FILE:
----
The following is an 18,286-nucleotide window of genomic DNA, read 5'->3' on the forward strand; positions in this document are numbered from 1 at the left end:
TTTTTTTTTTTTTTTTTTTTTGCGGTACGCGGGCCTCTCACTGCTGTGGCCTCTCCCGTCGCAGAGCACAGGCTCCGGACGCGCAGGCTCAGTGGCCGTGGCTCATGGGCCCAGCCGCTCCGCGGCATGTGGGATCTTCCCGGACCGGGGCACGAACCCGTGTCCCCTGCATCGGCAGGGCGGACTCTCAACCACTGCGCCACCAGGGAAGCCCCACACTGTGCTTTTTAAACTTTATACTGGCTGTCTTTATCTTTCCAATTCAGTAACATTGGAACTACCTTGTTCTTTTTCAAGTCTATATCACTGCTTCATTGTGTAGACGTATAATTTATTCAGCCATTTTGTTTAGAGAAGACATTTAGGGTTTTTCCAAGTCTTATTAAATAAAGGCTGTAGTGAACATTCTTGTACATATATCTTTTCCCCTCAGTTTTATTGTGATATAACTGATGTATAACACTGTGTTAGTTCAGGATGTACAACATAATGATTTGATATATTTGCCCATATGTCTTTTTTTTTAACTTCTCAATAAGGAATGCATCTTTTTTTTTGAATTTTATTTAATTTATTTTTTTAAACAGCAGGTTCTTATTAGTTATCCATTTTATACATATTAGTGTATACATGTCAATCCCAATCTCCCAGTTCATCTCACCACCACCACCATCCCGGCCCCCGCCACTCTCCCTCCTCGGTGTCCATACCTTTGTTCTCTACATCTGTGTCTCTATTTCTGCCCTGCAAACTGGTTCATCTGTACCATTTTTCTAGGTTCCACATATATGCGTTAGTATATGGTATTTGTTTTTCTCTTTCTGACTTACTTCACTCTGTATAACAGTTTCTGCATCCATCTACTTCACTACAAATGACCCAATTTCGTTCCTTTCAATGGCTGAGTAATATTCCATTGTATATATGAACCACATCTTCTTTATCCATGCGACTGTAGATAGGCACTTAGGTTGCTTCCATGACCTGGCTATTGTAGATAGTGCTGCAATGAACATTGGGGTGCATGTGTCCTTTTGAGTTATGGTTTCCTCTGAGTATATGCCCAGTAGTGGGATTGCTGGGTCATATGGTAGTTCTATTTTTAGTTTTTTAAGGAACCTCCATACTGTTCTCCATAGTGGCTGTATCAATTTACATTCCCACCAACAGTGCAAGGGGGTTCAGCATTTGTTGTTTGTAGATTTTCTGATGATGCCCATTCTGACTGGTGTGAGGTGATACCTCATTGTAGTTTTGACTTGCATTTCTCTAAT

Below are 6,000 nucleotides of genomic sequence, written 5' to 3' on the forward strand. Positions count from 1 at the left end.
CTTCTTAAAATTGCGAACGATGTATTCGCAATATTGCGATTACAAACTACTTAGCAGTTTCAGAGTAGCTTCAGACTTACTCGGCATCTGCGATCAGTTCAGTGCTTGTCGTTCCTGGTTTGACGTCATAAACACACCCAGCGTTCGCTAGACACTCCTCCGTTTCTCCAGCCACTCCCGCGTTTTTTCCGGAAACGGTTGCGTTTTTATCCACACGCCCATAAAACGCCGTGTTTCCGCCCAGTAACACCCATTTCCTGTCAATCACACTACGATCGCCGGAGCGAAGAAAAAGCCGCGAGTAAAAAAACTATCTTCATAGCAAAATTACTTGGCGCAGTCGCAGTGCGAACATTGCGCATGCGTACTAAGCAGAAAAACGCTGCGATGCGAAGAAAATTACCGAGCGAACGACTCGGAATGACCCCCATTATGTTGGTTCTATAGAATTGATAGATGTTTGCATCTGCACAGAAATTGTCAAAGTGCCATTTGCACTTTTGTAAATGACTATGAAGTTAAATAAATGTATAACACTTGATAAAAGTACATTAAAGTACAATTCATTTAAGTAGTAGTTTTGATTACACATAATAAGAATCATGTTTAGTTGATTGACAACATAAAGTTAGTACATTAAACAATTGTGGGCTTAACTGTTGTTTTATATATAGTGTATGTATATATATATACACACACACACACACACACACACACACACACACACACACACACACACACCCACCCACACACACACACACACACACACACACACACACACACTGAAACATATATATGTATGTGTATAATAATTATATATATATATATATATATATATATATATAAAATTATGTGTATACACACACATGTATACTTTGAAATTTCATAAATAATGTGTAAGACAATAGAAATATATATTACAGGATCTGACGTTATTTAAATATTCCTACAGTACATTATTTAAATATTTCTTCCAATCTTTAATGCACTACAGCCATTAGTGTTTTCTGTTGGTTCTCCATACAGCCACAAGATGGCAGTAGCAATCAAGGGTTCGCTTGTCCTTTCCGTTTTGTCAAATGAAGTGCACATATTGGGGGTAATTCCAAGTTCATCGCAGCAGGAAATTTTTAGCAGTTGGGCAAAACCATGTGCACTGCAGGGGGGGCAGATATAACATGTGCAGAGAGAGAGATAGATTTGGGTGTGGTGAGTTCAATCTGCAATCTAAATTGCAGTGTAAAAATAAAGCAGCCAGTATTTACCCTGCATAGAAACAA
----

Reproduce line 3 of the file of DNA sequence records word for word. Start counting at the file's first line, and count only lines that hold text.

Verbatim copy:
Below are 6,000 nucleotides of genomic sequence, written 5' to 3' on the forward strand. Positions count from 1 at the left end.